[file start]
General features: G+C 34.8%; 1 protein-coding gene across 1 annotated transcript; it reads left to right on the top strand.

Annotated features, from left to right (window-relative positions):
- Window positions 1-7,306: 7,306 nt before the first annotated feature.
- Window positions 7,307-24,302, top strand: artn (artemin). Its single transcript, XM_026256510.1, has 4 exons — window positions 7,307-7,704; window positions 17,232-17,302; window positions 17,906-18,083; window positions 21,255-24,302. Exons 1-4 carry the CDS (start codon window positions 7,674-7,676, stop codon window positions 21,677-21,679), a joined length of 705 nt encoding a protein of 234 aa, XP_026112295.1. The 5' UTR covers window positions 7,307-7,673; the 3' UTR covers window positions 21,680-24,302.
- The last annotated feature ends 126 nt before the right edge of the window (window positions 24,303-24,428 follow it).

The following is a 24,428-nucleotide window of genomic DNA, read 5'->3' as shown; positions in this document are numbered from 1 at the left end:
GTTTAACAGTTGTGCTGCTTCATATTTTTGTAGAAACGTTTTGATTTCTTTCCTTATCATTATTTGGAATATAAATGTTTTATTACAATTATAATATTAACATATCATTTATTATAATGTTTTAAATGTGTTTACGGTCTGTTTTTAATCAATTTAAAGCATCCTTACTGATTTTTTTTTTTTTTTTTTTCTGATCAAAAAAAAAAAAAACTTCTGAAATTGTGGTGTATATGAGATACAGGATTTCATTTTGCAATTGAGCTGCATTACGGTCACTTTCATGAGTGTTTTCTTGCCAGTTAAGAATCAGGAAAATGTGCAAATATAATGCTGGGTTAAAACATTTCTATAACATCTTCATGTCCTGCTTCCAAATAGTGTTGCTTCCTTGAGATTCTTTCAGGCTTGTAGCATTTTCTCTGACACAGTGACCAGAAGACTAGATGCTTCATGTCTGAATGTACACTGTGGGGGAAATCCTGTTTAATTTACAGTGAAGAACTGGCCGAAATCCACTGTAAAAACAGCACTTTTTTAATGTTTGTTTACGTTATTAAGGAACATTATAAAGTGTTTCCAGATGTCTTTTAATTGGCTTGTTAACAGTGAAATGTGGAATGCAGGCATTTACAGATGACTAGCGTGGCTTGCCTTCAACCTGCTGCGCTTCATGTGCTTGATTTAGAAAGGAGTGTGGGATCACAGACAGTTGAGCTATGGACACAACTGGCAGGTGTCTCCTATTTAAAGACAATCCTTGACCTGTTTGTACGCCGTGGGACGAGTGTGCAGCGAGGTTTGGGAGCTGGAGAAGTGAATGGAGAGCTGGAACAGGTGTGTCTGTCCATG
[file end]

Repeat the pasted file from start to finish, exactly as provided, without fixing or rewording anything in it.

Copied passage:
General features: G+C 34.8%; 1 protein-coding gene across 1 annotated transcript; it reads left to right on the top strand.

Annotated features, from left to right (window-relative positions):
- Window positions 1-7,306: 7,306 nt before the first annotated feature.
- Window positions 7,307-24,302, top strand: artn (artemin). Its single transcript, XM_026256510.1, has 4 exons — window positions 7,307-7,704; window positions 17,232-17,302; window positions 17,906-18,083; window positions 21,255-24,302. Exons 1-4 carry the CDS (start codon window positions 7,674-7,676, stop codon window positions 21,677-21,679), a joined length of 705 nt encoding a protein of 234 aa, XP_026112295.1. The 5' UTR covers window positions 7,307-7,673; the 3' UTR covers window positions 21,680-24,302.
- The last annotated feature ends 126 nt before the right edge of the window (window positions 24,303-24,428 follow it).

The following is a 24,428-nucleotide window of genomic DNA, read 5'->3' as shown; positions in this document are numbered from 1 at the left end:
GTTTAACAGTTGTGCTGCTTCATATTTTTGTAGAAACGTTTTGATTTCTTTCCTTATCATTATTTGGAATATAAATGTTTTATTACAATTATAATATTAACATATCATTTATTATAATGTTTTAAATGTGTTTACGGTCTGTTTTTAATCAATTTAAAGCATCCTTACTGATTTTTTTTTTTTTTTTTTTCTGATCAAAAAAAAAAAAAACTTCTGAAATTGTGGTGTATATGAGATACAGGATTTCATTTTGCAATTGAGCTGCATTACGGTCACTTTCATGAGTGTTTTCTTGCCAGTTAAGAATCAGGAAAATGTGCAAATATAATGCTGGGTTAAAACATTTCTATAACATCTTCATGTCCTGCTTCCAAATAGTGTTGCTTCCTTGAGATTCTTTCAGGCTTGTAGCATTTTCTCTGACACAGTGACCAGAAGACTAGATGCTTCATGTCTGAATGTACACTGTGGGGGAAATCCTGTTTAATTTACAGTGAAGAACTGGCCGAAATCCACTGTAAAAACAGCACTTTTTTAATGTTTGTTTACGTTATTAAGGAACATTATAAAGTGTTTCCAGATGTCTTTTAATTGGCTTGTTAACAGTGAAATGTGGAATGCAGGCATTTACAGATGACTAGCGTGGCTTGCCTTCAACCTGCTGCGCTTCATGTGCTTGATTTAGAAAGGAGTGTGGGATCACAGACAGTTGAGCTATGGACACAACTGGCAGGTGTCTCCTATTTAAAGACAATCCTTGACCTGTTTGTACGCCGTGGGACGAGTGTGCAGCGAGGTTTGGGAGCTGGAGAAGTGAATGGAGAGCTGGAACAGGTGTGTCTGTCCATG